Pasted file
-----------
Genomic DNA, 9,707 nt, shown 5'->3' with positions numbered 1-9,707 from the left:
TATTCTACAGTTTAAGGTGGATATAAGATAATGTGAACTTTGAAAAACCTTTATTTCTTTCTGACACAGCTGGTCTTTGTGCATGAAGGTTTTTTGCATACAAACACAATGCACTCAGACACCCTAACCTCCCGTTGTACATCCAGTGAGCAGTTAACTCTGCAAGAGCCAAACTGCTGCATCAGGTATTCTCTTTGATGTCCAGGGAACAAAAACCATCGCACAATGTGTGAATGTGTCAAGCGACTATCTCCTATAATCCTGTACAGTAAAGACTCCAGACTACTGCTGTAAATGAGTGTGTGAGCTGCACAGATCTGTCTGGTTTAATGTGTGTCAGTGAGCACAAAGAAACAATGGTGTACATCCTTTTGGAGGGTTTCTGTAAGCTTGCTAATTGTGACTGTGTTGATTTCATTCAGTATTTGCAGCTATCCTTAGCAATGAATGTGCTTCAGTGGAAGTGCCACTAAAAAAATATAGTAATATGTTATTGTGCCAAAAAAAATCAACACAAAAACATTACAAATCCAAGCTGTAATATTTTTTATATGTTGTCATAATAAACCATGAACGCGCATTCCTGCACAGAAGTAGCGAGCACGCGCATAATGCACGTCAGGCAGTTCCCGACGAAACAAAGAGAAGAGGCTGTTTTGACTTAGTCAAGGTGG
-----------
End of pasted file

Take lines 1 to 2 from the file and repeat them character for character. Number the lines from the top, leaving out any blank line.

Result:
Genomic DNA, 9,707 nt, shown 5'->3' with positions numbered 1-9,707 from the left:
TATTCTACAGTTTAAGGTGGATATAAGATAATGTGAACTTTGAAAAACCTTTATTTCTTTCTGACACAGCTGGTCTTTGTGCATGAAGGTTTTTTGCATACAAACACAATGCACTCAGACACCCTAACCTCCCGTTGTACATCCAGTGAGCAGTTAACTCTGCAAGAGCCAAACTGCTGCATCAGGTATTCTCTTTGATGTCCAGGGAACAAAAACCATCGCACAATGTGTGAATGTGTCAAGCGACTATCTCCTATAATCCTGTACAGTAAAGACTCCAGACTACTGCTGTAAATGAGTGTGTGAGCTGCACAGATCTGTCTGGTTTAATGTGTGTCAGTGAGCACAAAGAAACAATGGTGTACATCCTTTTGGAGGGTTTCTGTAAGCTTGCTAATTGTGACTGTGTTGATTTCATTCAGTATTTGCAGCTATCCTTAGCAATGAATGTGCTTCAGTGGAAGTGCCACTAAAAAAATATAGTAATATGTTATTGTGCCAAAAAAAATCAACACAAAAACATTACAAATCCAAGCTGTAATATTTTTTATATGTTGTCATAATAAACCATGAACGCGCATTCCTGCACAGAAGTAGCGAGCACGCGCATAATGCACGTCAGGCAGTTCCCGACGAAACAAAGAGAAGAGGCTGTTTTGACTTAGTCAAGGTGG